Abstract

Two factors influence the diffuse transmittance (t) of water-leaving radiance (Lw) to the top of the atmosphere: the angular distribution of upwelling radiance beneath the sea surface (Lu) and the concentration and optical properties of aerosols in the atmosphere. We examine these factors and (1) show that the error in Lw that is induced by assuming Lu is uniform (i.e., in treating the subsurface reflectance by the water body as Lambertian) is significant in comparison with the other errors expected in Lw only at low phytoplankton concentration and then only in the blue region of the spectrum; (2) show that when radiance ratios are used in biophysical algorithms the effect of the uniform- Lu approximation is even smaller; and (3) provide an avenue for introducing accurate computation of the uniform Lu diffuse transmittance into atmospheric correction algorithms. In an Appendix the reciprocity principle is derived for a medium in which the refractive index is a continuous function of position.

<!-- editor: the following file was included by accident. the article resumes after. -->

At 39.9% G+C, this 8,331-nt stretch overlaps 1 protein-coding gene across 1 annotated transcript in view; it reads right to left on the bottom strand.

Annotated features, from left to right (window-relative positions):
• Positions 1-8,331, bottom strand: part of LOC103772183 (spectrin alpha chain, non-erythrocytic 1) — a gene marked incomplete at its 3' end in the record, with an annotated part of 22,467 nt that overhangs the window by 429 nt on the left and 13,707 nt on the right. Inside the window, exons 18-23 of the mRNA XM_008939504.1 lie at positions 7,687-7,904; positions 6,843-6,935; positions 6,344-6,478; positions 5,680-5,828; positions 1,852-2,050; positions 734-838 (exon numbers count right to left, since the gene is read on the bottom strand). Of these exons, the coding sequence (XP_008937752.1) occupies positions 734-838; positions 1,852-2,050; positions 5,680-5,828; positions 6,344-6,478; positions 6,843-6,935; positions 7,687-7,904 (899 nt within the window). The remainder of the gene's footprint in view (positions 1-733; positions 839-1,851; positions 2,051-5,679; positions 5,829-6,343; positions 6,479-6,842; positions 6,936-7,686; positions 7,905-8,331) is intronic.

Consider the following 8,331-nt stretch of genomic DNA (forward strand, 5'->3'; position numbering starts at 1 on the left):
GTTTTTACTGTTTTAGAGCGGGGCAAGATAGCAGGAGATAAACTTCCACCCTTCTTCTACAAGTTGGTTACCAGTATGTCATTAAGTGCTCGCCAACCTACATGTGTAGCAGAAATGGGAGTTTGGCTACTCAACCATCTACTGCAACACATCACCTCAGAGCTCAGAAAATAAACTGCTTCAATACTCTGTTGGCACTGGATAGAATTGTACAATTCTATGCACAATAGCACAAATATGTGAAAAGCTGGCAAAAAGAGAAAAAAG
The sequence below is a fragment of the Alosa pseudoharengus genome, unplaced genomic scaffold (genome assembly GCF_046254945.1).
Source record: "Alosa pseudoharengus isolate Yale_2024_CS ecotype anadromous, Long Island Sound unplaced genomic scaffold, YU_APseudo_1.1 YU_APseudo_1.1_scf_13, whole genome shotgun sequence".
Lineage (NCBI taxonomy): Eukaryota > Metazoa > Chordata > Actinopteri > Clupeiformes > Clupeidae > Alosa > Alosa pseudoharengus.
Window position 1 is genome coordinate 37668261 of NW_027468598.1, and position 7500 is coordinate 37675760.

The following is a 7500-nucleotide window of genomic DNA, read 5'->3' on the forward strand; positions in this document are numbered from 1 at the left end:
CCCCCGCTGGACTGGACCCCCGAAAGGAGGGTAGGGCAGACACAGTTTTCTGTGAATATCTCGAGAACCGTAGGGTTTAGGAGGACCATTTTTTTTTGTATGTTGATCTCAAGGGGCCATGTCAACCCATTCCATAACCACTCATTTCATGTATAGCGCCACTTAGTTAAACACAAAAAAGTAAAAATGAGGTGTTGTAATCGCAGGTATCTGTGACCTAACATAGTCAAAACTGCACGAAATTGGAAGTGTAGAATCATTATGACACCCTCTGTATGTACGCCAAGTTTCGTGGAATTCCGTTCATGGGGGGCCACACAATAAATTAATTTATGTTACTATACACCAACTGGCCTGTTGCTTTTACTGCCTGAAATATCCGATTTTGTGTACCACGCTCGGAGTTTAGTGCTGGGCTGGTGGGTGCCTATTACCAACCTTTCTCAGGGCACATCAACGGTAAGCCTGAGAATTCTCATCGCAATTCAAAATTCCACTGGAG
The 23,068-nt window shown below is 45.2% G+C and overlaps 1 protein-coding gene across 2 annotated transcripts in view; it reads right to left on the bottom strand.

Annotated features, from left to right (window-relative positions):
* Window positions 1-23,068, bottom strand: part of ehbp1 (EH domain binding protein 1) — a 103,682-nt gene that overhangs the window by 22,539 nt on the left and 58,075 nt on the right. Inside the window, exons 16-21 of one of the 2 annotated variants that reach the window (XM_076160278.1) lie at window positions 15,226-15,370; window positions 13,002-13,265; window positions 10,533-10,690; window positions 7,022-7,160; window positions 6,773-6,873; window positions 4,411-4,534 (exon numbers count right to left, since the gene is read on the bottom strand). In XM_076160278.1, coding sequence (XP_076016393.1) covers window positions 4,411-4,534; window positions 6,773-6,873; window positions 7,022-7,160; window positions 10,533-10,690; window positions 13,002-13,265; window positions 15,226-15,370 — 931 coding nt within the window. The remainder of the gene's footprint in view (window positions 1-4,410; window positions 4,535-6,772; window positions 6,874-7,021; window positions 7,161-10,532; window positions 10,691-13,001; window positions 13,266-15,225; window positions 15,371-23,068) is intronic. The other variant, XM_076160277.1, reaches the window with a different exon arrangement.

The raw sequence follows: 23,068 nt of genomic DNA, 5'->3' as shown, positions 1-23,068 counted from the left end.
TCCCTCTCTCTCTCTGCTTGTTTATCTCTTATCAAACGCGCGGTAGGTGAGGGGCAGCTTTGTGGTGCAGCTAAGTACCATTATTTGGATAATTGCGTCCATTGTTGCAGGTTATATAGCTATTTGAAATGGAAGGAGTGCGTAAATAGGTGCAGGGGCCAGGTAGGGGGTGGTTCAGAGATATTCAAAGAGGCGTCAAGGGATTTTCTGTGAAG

© 1997 Optical Society of America

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